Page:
No Industry Experience? The Best Companies Want You

Top companies take more recruiting risks than low-prestige firms because they can afford to make hiring mistakes
Photographer: Adri Berger/Getty Images

A jobseeker looking to change industries might aim for a no-name startup, in search of a management philosophy that favors unique perspectives over cookie-cutter résumés. That would be a mistake, researchers say. Prestigious companies are more than twice as likely to hire job applicants without experience in their industry than non-prestigious companies are, a paper (PDF) published late last month by the National Bureau of Economic Research shows.

To find out exactly how disadvantaged industry entrants were, compared to their experienced peers, Camelia Kuhnen, an associate professor of finance at UNC's Kenan-Flagler Business School, and Paul Oyer, economics professor at Stanford Graduate School of Business, analyzed three classes of MBA students at a top U.S. business school. The classes were recruited from 2007 to 2009 and comprised 1,482 students, who applied for jobs at 383 companies. Kuhnen and Oyer found that at non-prestigious companies—those that placed low on a Fortune magazine ranking of top MBA employers—the candidates with experience in the company's industry were 3.57 times more likely than similar candidates without that industry experience to get a job offer. That boost was just 1.74 times for prestigious firms.

Smaller, less famous companies run away from risk because they can't afford it. Prestigious companies are flooded with job applications when they open up a position, Kuhnen and Oyer said, making it easier to replace employees who turn out to be duds. Investment bank Goldman Sachs, for example, extended offers to just 3 percent of the more than 267,000 job applicants who knocked on its doors last year. Almost 90 percent of those offered jobs ended up signing on. Should any turn out to be a bad match, there are thousands directly in line behind them.

Money also plays a role. Without military-size human resources departments that can make year-round campus visits and train dozens of new hires at a time, the cost of screwing up is higher for smaller, less prestigious companies. “When small firms hire somebody, they need to make sure they have a very good chance of succeeding because it’ll cost them a lot to hire someone, fire them, and have to go out and look for a replacement,” Kuhnen says. "Larger, more prestigious firms are more comfortable extending offers to those who don't have much experience because they don't face too high a cost to replace workers."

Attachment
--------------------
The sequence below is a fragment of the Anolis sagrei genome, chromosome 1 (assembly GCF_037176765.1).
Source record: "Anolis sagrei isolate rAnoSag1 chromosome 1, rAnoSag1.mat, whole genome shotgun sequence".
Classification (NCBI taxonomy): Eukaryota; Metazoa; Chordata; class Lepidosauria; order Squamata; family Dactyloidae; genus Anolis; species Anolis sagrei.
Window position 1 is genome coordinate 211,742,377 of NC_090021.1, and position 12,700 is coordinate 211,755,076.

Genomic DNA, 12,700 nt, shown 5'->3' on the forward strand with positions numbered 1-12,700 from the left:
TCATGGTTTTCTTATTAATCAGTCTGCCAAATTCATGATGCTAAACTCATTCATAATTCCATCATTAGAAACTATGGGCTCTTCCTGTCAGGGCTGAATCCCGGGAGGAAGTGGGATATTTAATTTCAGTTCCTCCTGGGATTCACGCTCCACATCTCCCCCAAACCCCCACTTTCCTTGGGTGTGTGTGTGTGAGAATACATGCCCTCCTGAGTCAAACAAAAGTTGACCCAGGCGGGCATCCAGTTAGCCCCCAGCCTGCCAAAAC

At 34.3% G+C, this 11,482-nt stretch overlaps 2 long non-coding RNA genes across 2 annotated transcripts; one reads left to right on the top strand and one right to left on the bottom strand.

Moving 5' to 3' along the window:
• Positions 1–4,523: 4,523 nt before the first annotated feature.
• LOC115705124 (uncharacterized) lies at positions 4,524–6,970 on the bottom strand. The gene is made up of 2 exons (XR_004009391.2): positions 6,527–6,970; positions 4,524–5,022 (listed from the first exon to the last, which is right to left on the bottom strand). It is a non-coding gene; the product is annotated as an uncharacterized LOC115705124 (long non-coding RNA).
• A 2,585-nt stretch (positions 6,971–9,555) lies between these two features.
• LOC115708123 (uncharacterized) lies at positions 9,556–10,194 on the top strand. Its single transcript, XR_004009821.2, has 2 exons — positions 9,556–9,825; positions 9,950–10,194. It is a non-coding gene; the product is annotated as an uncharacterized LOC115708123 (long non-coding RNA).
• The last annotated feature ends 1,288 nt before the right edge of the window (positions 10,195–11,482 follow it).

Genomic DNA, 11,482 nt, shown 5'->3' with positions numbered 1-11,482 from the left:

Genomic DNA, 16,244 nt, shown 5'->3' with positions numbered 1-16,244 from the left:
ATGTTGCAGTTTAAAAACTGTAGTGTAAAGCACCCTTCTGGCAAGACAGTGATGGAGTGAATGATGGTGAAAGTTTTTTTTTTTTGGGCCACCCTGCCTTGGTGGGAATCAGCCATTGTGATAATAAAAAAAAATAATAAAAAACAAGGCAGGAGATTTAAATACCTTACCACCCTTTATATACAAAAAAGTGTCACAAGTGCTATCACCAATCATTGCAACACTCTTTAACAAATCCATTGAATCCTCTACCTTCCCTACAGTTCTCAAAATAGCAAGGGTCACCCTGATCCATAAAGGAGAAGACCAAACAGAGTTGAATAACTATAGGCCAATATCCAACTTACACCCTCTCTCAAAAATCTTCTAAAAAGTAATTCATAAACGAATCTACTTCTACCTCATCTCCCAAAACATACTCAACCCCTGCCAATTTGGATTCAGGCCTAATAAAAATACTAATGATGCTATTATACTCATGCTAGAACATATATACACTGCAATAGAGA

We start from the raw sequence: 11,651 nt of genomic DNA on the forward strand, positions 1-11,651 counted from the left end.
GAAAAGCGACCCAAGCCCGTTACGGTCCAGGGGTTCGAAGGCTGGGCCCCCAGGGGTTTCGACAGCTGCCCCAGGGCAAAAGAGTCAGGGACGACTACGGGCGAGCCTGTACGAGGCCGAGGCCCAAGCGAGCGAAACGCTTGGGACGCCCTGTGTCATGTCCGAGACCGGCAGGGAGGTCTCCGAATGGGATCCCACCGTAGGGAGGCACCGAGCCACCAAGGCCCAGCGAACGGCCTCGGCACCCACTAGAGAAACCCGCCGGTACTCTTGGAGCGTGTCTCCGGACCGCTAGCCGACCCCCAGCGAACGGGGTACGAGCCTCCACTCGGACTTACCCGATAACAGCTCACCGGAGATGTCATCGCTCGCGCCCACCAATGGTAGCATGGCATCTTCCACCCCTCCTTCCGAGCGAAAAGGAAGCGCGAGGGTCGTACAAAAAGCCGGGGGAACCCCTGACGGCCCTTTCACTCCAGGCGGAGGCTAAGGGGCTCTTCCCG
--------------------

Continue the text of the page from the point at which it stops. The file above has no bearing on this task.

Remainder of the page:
Job applicants breaking into a new industry aren't doomed, though. There's one situation in which both prestigious and non-prestigious companies are more likely to give industry newcomers a chance: temporary employment. Interns, contractors, and the like are easy to hire and replace, so the boost for having gained work experience in a given company's industry is smaller than at the full-time recruiting level. Although candidates with experience in a company's industry are still more likely than career-switchers to score internships at companies, whether they are or are not prestigious, their advantage is much slimmer than it is in looking for full-time jobs. 

Surprisingly, when it comes to maximizing the odds, big-name companies seem the better bet for jobseekers with little experience in a company's industry. The tiny company that nobody outside a 10-mile radius has heard of just won't have as much money to spend recovering from a disastrous hiring decision.

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